The large and varied Cucurbitaceae family includes melons, squash, gourds, and… cucumbers! Cukes are kinda the red-haired stepchilden of the family, however, and Armenian Cucumbers (Cucumis melo var. flexuosus) are a perfect example of such. These long, slender, dare-we-say “snake-like” veggies may share their color and taste with other kinds of cucumbers but they’re actually a variety of muskmelon. Yeah, Thanksgivings at the Cucumber family home can be a tad awkward. (cucumber images via Robert Couse-Baker and _e.t)
Some cucumbers cleave closer to the melon members of the family appearance-wise as well. Take Dosakai, for example: these unlikely cucumbers are semi-spherical in shape and range from lemon yellow to mottled green & white in color. Native to the Indian subcontinent but occasionally available in California farm country, Dosakai are traditionally used in curries, soups, daal, chutney, and a type of Indian pickle called dosa-aavakaaya. (cucumber image via Leslie Seaton)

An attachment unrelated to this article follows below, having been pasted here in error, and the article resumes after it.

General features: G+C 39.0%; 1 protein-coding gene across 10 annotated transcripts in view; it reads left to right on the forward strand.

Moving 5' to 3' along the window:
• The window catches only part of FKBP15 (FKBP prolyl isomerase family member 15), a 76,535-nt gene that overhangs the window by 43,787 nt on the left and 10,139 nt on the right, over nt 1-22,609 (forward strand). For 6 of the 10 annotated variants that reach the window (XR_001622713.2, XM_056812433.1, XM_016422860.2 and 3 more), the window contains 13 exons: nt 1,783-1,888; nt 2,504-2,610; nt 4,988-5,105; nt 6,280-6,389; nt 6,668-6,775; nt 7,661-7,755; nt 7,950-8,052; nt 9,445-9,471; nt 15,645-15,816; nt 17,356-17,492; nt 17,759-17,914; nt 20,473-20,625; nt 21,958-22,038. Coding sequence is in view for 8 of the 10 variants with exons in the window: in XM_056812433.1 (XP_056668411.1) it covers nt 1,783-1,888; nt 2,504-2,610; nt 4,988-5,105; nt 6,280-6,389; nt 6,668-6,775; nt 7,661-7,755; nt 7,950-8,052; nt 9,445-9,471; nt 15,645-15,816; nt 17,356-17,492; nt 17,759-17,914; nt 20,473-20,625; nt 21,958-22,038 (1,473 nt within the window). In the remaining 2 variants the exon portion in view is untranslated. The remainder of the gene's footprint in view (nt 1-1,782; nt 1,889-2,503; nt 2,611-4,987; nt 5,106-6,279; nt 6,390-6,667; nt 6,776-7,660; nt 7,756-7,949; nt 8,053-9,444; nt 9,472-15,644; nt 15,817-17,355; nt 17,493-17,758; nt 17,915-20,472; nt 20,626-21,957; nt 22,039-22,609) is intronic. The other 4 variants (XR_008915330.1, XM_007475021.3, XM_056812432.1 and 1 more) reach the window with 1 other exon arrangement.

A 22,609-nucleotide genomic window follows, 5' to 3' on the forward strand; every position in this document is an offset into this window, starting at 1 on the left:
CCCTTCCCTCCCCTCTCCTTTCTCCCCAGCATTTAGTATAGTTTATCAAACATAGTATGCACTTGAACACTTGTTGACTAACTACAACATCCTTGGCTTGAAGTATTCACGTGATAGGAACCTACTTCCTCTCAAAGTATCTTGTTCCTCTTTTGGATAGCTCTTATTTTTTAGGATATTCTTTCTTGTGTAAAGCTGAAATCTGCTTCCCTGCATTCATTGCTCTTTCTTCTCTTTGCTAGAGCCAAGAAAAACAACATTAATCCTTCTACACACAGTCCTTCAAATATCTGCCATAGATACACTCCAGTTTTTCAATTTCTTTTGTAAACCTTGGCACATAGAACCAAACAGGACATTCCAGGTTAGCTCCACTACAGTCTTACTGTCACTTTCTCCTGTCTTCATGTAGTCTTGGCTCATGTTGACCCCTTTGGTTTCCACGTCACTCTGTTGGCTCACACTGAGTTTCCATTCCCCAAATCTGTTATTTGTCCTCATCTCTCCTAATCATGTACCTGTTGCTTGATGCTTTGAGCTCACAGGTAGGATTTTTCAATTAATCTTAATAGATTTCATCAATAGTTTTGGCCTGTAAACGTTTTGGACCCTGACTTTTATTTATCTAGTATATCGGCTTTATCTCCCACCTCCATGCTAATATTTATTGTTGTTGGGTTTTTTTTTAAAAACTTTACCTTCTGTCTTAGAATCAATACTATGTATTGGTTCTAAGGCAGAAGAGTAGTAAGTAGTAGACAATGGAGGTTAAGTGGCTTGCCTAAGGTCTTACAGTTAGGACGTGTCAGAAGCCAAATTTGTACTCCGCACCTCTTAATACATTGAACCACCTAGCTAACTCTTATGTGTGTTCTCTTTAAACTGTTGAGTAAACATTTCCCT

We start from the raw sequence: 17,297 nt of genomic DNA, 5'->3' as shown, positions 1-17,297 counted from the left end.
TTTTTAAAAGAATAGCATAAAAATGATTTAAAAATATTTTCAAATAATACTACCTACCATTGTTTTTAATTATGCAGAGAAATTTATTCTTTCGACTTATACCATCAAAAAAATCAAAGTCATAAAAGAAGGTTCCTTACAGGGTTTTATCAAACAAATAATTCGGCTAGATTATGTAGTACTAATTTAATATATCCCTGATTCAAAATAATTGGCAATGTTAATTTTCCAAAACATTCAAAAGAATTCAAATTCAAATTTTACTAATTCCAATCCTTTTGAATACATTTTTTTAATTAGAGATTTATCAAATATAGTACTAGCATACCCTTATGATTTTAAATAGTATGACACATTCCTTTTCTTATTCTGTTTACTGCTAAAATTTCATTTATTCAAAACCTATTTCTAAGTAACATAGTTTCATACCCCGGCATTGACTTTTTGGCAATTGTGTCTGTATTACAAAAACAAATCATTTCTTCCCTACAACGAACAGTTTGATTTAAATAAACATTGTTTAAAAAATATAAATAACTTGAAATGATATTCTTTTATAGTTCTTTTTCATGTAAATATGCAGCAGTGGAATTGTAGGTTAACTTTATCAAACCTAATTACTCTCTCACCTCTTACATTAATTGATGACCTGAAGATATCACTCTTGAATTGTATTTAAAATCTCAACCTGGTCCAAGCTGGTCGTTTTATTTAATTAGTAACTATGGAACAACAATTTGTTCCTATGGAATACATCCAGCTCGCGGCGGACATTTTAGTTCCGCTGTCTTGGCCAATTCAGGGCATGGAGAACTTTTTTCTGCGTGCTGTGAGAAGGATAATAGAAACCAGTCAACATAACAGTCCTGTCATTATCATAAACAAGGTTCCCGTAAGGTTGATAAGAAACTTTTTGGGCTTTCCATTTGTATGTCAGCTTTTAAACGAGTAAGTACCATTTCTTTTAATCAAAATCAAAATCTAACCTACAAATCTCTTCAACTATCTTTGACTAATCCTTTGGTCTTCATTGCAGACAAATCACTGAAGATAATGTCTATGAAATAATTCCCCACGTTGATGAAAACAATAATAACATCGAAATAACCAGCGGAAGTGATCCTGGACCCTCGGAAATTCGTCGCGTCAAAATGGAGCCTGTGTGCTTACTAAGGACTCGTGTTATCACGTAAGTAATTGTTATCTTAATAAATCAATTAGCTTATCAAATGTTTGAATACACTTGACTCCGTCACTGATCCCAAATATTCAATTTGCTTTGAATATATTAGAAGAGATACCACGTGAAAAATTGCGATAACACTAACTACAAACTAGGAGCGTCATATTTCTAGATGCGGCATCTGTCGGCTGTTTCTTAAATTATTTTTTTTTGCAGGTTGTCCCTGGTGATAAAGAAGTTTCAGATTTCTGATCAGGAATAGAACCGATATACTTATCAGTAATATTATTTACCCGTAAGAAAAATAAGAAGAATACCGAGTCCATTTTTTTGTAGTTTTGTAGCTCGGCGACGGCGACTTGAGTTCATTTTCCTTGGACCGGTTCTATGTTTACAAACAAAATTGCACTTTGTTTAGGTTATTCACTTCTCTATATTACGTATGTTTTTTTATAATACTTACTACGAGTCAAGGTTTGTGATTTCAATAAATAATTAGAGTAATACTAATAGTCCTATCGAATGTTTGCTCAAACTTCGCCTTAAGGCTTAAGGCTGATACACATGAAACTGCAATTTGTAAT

Does one purchase “tele-cucumbers” online, one might ask? Nope, they’re on sale at your local supermarket or grocery store, provided said store is located in Australia or as above, in New Zealand. Telegraph Cucumbers are your basic English Cucumbers: long, thin, seedless and wrapped tightly in clear plastic. Why do Antipodians call them Telegraph Cucumbers? Who can say… maybe they just don’t like cukes with a little English on ’em. (cucumber image via Kristina D.C. Hoeppner)
Persian Cucumbers have many similarities to English Cucumbers – thin skin and lack of seeds being the main points of commonality. Size does matter, mind you, and that’s where Persian Cucumbers differ from their tall, long & handsome cousins: these “burpless” beauties are only 5-6 inches long. Last but not least, you don’t have to visit Persia to stock up on ’em, since they’re widely available in Canada during the summer and year-round in the USA. (cucumber image via Grendelkhan)
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